Davos 2017: Google’s Sergey Brin Talks AI and Fourth Industrial Revolution


Sergey Brin Davos WEF

Artificial intelligence is roiling the very infrastructure of our society and as business leaders and politicians convened at the World Economic Forum in Davos this week, the potential of AI as an economic jumpstarted and corporate strategy is a crucial topic.

In a far-ranging fireside chat at WEF—his first appearance in eight years—Sergey Brin, Google co-founder and Alphabet president, began by saying, “First of all, let me just tell all of you that you should doubt my answers.”

That set the tone for a candid conversation between Brin and Klaus Schwab, the founder and executive chairman of the World Economic Forum, about AI, automation, leadership, entrepreneurship and work, as well as Schwab’s theory of The Fourth Industrial Revolution, which he describes as:

The First Industrial Revolution used steam power to mechanize production. The Second used electric power to create mass production. The Third used electronics and information technology to automate production. Now a Fourth Industrial Revolution is building on the Third. It is characterized by a fusion of technologies that is blurring the lines between the physical, digital, and biological spheres.”

Brin agreed that the Fourth Industrial Revolution is within our control as long as we collaborate (as companies, governments, academics) across geographies, sectors and disciplines going forward.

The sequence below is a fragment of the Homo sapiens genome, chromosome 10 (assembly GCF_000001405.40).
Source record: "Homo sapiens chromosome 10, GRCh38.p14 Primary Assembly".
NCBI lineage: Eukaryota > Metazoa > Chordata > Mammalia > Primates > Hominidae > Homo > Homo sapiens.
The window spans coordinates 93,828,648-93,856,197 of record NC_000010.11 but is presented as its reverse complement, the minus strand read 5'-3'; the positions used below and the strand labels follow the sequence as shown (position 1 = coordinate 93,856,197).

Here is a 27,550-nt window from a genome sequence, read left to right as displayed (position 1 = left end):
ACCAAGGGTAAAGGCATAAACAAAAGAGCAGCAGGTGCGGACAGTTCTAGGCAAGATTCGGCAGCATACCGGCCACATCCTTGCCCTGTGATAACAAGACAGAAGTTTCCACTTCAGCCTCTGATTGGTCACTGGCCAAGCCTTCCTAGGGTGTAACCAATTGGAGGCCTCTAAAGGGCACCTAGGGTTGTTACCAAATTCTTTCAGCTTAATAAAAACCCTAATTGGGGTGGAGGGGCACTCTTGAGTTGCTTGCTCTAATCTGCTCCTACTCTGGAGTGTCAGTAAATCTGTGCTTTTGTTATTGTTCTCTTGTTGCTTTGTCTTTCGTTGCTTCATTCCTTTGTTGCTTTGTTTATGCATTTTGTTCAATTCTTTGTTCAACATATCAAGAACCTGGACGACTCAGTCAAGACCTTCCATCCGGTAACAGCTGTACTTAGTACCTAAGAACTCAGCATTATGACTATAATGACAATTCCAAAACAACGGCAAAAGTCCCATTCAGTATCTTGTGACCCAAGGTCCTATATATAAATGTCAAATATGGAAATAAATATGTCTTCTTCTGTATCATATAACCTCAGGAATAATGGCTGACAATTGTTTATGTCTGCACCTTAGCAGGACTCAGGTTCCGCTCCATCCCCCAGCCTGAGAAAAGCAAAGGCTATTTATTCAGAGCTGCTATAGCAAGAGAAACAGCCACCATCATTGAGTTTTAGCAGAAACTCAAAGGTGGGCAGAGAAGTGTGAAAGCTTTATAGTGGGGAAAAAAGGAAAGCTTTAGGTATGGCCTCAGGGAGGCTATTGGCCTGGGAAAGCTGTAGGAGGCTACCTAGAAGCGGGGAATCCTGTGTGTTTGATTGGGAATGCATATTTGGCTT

He admitted his initial skepticism toward AI and shared his surprise at the pace of its advancements. “I didn’t pay attention to it at all, to be perfectly honest,” he said in a WEF session “Having been trained as a computer scientist in the 90s, everybody knew that AI didn’t work. People tried it, they tried neural nets and none of it worked.”

That skepticism has been replaced by a corporate embrace of deep neural network technology through Google Brain, which touches almost all of the behemoth’s products from translation, to photography and advertising.

Brin co-founded Google with Stanford classmate Larry Page in 1998 and reverberations from their founding motto, “Don’t be evil,” resonated as he praised Silicon Valley’s pursuit of innovation since his last visit to the WEF. And he spoke briefly of scaling back his Google[x] moonshots and on a personal note, of perhaps finishing his Ph.D.

Of course, Alphabet is among the world’s largest spenders on AI. “This revolution has been very profound and definitely surprised me even though I was right in there and could throw paper clips at them,” noted Brin.

Technology’s evolution is “inherently chaotic,” he added, and leads to changes in society at large that require debate. “These are deep and powerful philosophical questions but I don’t know that we’re equipped to answer them.”

Automation will enable people to spend their time differently. “Some of the more mundane tasks are alleviated through technology and people will find more and more creative and meaningful ways to spend their time,” he added. “It’s an incredible time and it’s very hard to forecast what these things can do. We don’t really know the limits.”

“Not having been to Davos in eight years, I’m even confused in a good way, because there are all these business executives and CEOs and everybody wondering how are people going to find purpose and what about all these refugees, what about income inequality.”

Brin said of his company’s core values: “For whatever weird reason, maybe it’s because we are San Francisco hippies, Google has always had a little bit of that social responsibility view.”

“I certainly had no dreams of economic success,” he added. “I would encourage young folks to take chances and pursue their dreams.”

Commenting on his hiatus from attending the World Economic Forum, Brin quipped, “I almost feel like we’re at Burning Man, but we’re all wearing clothes. Incredibly, I’m here at Davos and I feel like the Luddite in the room.”


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